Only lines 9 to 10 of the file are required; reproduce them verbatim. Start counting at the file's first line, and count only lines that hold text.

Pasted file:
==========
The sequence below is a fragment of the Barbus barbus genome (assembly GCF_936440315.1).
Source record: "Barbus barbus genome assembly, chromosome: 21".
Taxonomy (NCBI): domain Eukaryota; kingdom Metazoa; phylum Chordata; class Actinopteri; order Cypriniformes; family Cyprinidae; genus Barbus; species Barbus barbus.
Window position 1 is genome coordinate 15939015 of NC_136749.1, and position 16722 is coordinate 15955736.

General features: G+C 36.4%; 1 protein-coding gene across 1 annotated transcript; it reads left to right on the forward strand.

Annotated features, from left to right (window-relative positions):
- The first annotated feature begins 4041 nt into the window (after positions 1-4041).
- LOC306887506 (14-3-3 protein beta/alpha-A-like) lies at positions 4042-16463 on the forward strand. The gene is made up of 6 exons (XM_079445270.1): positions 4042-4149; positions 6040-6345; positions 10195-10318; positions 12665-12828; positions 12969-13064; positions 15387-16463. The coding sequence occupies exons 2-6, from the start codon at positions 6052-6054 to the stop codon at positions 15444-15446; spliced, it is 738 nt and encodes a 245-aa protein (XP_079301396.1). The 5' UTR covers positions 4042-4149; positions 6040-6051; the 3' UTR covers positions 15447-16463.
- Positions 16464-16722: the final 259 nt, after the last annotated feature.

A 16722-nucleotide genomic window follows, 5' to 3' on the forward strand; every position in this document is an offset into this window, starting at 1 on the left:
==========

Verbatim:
- Positions 16464-16722: the final 259 nt, after the last annotated feature.

A 16722-nucleotide genomic window follows, 5' to 3' on the forward strand; every position in this document is an offset into this window, starting at 1 on the left: